As representation and complexity
The cognitive scientist and applied mathematician Ronaldo Vigo argues that information is a concept that requires at least two related entities to make quantitative sense. These are, any dimensionally defined category of objects S, and any of its subsets R. R, in essence, is a representation of S, or, in other words, conveys representational (and hence, conceptual) information about S. Vigo then defines the amount of information that R conveys about S as the rate of change in the of S whenever the objects in R are removed from S. Under "Vigo information", pattern, invariance, complexity, representation, and information—five fundamental constructs of universal science—are unified under a novel mathematical framework.
(2018). 9780415714365, Scientific Psychology Series, Routledge.
Among other things, the framework aims to overcome the limitations of Shannon-Weaver information when attempting to characterize and measure subjective information.


As an influence that leads to transformation
Information is any type of pattern that influences the formation or transformation of other patterns. In this sense, there is no need for a conscious mind to perceive, much less appreciate, the pattern. Consider, for example, . The sequence of is a pattern that influences the formation and development of an organism without any need for a conscious mind. One might argue though that for a human to consciously define a pattern, for example a nucleotide, naturally involves conscious information processing.

at times seems to refer to information in this sense, assuming information does not necessarily involve any conscious mind, and patterns circulating (due to ) in the system can be called information. In other words, it can be said that information in this sense is something potentially perceived as representation, though not created or presented for that purpose. For example, defines "information" as a "difference that makes a difference".

If, however, the premise of "influence" implies that information has been perceived by a conscious mind and also interpreted by it, the specific context associated with this interpretation may cause the transformation of the information into . Complex definitions of both "information" and "knowledge" make such semantic and logical analysis difficult, but the condition of "transformation" is an important point in the study of information as it relates to knowledge, especially in the business discipline of knowledge management. In this practice, tools and processes are used to assist a in performing research and making decisions, including steps such as:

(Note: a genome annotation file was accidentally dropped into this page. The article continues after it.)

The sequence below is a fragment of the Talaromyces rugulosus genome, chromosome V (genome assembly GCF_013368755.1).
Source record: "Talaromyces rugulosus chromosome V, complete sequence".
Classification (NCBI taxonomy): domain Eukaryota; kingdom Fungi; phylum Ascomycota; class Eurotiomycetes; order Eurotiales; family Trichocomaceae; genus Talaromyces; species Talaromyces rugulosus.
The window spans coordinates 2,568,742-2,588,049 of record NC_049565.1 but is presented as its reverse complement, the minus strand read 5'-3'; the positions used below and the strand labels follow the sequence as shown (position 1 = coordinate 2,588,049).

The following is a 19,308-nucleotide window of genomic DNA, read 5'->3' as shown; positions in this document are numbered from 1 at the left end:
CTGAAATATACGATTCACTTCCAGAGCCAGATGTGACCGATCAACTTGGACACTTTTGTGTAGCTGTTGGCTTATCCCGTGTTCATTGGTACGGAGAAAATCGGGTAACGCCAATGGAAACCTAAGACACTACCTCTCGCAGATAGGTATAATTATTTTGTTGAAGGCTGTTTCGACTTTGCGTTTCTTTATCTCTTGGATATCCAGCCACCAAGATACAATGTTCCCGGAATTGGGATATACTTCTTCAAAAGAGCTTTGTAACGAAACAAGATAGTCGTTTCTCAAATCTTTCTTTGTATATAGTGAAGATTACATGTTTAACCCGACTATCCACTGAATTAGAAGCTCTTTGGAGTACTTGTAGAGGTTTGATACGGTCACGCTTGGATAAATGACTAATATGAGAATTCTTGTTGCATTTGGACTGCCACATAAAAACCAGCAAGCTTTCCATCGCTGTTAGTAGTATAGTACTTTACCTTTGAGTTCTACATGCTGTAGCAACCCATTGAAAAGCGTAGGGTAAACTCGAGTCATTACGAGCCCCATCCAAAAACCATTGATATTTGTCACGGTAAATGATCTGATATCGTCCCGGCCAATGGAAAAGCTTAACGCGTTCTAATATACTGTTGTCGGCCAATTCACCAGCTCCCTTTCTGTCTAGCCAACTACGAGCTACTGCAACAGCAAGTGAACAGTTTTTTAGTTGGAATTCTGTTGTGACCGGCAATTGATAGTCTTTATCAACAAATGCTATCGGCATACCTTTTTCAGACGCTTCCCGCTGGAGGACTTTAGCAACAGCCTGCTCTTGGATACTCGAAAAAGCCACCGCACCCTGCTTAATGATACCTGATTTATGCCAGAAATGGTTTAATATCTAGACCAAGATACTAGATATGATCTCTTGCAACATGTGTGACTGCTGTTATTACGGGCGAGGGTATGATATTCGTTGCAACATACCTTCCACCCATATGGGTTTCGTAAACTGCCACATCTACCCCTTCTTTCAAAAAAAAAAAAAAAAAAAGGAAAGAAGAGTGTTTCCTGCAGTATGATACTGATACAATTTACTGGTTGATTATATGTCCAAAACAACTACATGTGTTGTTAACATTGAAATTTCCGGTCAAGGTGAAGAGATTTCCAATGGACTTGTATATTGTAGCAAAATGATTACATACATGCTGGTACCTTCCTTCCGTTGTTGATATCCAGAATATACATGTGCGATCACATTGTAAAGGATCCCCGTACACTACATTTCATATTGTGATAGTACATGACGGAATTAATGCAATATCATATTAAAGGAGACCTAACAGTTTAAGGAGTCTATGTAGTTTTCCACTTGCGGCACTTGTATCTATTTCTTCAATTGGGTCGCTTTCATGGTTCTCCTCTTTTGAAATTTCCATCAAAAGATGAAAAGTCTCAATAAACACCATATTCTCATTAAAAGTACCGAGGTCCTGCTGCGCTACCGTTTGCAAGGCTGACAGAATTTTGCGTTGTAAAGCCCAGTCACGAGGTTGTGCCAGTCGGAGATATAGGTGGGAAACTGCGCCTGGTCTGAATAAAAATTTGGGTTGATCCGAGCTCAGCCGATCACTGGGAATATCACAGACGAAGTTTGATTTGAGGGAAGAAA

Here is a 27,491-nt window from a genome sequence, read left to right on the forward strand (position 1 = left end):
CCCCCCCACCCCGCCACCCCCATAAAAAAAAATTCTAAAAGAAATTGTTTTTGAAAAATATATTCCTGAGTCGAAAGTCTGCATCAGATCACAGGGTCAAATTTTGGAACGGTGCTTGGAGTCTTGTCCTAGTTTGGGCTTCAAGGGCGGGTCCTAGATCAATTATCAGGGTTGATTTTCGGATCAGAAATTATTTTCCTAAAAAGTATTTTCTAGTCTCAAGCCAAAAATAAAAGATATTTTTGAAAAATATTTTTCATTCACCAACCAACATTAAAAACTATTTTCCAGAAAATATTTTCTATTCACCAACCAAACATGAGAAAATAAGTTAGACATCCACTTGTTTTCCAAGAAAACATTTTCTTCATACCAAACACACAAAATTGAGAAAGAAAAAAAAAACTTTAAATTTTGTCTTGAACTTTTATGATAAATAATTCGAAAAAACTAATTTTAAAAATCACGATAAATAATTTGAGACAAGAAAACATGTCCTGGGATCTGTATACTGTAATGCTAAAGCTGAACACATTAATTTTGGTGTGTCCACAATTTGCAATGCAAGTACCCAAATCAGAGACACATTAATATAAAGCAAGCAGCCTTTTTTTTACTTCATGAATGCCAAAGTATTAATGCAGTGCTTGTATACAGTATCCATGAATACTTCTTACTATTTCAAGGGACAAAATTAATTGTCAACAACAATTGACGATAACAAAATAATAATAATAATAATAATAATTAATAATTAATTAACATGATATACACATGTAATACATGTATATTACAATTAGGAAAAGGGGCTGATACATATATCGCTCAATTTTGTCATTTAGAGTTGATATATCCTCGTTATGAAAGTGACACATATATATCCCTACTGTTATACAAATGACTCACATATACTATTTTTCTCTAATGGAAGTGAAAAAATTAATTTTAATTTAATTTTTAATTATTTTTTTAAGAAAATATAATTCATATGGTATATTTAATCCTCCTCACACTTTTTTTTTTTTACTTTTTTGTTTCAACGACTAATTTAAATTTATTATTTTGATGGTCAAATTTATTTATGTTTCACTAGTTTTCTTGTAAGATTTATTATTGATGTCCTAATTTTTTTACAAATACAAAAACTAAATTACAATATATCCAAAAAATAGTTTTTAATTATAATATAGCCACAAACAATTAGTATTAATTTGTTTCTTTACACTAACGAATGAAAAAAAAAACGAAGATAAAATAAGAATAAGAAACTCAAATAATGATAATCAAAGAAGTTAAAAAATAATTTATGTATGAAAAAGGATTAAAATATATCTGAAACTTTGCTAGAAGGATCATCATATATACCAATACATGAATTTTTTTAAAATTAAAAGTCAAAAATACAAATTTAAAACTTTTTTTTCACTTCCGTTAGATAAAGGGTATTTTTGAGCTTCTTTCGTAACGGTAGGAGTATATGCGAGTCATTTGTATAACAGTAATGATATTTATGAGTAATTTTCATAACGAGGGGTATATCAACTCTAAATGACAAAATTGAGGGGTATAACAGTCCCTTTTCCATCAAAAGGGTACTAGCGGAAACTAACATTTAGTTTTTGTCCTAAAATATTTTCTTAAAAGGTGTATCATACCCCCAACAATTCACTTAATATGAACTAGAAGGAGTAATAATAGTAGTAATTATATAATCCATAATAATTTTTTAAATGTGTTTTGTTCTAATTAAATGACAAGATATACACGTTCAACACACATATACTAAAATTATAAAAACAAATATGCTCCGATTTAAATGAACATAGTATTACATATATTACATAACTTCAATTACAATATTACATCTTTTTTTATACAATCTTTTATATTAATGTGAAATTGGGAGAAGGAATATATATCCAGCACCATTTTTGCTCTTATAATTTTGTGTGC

• Review information to effectively derive value and meaning
  • Reference if available
  • Establish context, often from many possible contexts
  • Derive new knowledge from the information
  • Make decisions or recommendations from the resulting knowledge

Stewart (2001) argues that transformation of information into knowledge is critical, lying at the core of value creation and competitive advantage for the modern enterprise.

The Danish Dictionary of Information Terms argues that information only provides an answer to a posed question. Whether the answer provides knowledge depends on the informed person. So a generalized definition of the concept should be: "Information" = An answer to a specific question".

When speaks of media and their effects on human cultures, he refers to the structure of artifacts that in turn shape our behaviors and mindsets. Also, are often said to be "information" in this sense.


As a property in physics
Information has a well-defined meaning in physics. In 2003 J. D. Bekenstein claimed that a growing trend in was to define the physical world as being made up of information itself (and thus information is defined in this way) (see ). Examples of this include the phenomenon of quantum entanglement, where particles can interact without reference to their separation or the speed of light. Material information itself cannot travel faster than light even if that information is transmitted indirectly. This could lead to all attempts at physically observing a particle with an "entangled" relationship to another being slowed down, even though the particles are not connected in any other way other than by the information they carry.

The mathematical universe hypothesis suggests a new paradigm, in which virtually everything, from particles and fields, through biological entities and consciousness, to the itself, could be described by mathematical patterns of information. By the same token, the can be conceived of as the absence of material information in space (setting aside the virtual particles that pop in and out of existence due to quantum fluctuations, as well as the gravitational field and the dark energy). Nothingness can be understood then as that within which no matter, energy, space, time, or any other type of information could exist, which would be possible if symmetry and structure break within the manifold of the multiverse (i.e. the manifold would have tears or holes).